A relevant detail from the testimony had been left out—Nariyah’s last name. In a 1992 documentary for the Canadian Broadcasting Corporation (the U.S. media couldn’t be bothered to do real journalism), reporters from the show “The Fifth Estate” investigated Nariyah’s claims. They discovered that her real name was Nariyah Al-Sabah—her father was Kuwait’s ambassador to the United States, Saud Nasser Al-Sabah. Both Nasser and Nariyah were members of the Kuwaiti royal family and were part of a coordinated media campaign by the Kuwaiti government to gin up American support for the liberation of Kuwait.

The Sabah family has ruled the small oil-producing kingdom since the late 19th century when Mubarak Al-Sabah murdered his brother and seized power—and brought the small Gulf nation into British orbit. Today, Kuwait is one of the poorest Gulf states and rife with corruption

Kuwait, far from being a beacon of democracy, was and is a repressive neo-feudal fiefdom in the hands of a single family. On their behalf, 149 American troops died in the First Gulf War, and U.S. taxpayers spent $116 billion to take this regime from the hands of Saddam Hussein and return it to the Al-Sabah oligarchs. 

All of this was, in part, because of the skillful propaganda campaign worked by the Kuwaiti government. Citizens for a Free Kuwait, an interest group that received money from the Kuwaiti government, spent $10 million to gin up war fever. They hired the consulting group Hill and Knowlton to help them craft their public relations strategy. It was Hill and Knowlton that zeroed in on the strategy of emphasizing Iraqi war crimes.  

The Human Rights Caucus was a prime target for Kuwaiti propaganda. The caucus’ headquarters were located in the office building that Hill and Knowlton owned. In fact, the caucus got a sweetheart deal on rent from the PR firm. U.S. Representative Tom Lantos, a Hungarian immigrant and Holocaust survivor who was the Democratic co-chairman of the caucus, knew Nariyah’s identity but concealed it from his Republican counterpart, Rep. John Porter of Illinois. Lantos and the caucus appeared to benefit financially from Nariyah’s testimony. They later received a $50,000 donation from Hill and Knowlton.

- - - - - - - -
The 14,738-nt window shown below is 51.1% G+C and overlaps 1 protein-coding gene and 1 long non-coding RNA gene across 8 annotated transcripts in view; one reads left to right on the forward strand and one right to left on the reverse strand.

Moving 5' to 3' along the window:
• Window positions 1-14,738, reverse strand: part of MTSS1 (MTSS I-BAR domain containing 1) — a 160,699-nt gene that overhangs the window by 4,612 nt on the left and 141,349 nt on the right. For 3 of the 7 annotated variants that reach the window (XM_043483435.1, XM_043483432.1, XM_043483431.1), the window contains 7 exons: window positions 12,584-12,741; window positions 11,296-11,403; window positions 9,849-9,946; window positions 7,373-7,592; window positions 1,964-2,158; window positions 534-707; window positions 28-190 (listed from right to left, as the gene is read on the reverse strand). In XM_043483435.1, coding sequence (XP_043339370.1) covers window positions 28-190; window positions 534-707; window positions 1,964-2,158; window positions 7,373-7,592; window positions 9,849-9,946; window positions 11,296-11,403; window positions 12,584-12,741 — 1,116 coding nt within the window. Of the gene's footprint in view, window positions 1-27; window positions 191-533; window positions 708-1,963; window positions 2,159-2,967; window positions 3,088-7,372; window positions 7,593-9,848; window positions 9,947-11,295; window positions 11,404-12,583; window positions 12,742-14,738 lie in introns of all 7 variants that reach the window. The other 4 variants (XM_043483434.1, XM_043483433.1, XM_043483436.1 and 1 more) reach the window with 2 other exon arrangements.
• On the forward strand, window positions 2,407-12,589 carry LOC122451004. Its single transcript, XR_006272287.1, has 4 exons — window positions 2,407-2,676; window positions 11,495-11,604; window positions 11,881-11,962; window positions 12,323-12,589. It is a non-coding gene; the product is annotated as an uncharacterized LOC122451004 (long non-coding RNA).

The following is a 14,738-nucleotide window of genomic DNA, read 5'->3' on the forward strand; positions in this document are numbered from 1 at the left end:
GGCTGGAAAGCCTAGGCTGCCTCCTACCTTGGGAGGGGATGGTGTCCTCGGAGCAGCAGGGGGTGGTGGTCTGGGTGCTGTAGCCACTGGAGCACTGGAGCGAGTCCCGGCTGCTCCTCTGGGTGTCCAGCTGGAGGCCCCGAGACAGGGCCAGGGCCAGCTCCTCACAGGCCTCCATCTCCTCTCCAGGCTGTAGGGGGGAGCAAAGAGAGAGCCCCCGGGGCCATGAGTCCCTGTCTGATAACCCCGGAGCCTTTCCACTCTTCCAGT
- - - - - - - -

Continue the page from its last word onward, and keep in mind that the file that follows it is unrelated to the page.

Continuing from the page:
This, ladies and gentlemen, is how the sausage really gets made in American politics. It isn’t corruption if it’s legal! Put simply, Nariyah’s testimony shows that the American military and members of Congress are for sale to foreign powers—and on the cheap, too!

The Kuwaitis, on the other hand, got a 1 million percent return on their $10 million investment in war fever propaganda. Later investigation by the World Health Organization and Canadian and American journalists discovered that the Iraqi military had not stolen or destroyed a single baby, and no evidence of the intentional killing of Kuwaiti infants in hospitals could be found. Images of mass graves for these children were entirely fabricated. 

But the American public and our politicians never learn. The three decades since the Gulf War have featured lie after lie by our ruling class on every subject under the sun. The COVID hysteria alone is proof of the vicious mendacity of our regime and its apparatchiks. 

Everything our ruling class cares about, it lies about. On that basis alone, Americans should reflexively distrust every claim about “Putin’s war crimes” when those claims come from the mouths of our geriatric oligarchs and their media mouthpieces.

If the fake Nariyah testimony teaches us anything—it is that Americans desperately need, and deserve, to have a real country . . . one that isn’t for sale to the highest bidder.

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About Josiah Lippincott

Josiah Lippincott is a Ph.D. student and a former U.S. Marine Corps officer. You can find him on Telegram at https://t.me/josiah_lippincott or subscribe to his Substack here.

Photo: History/Universal Images Group via Getty Images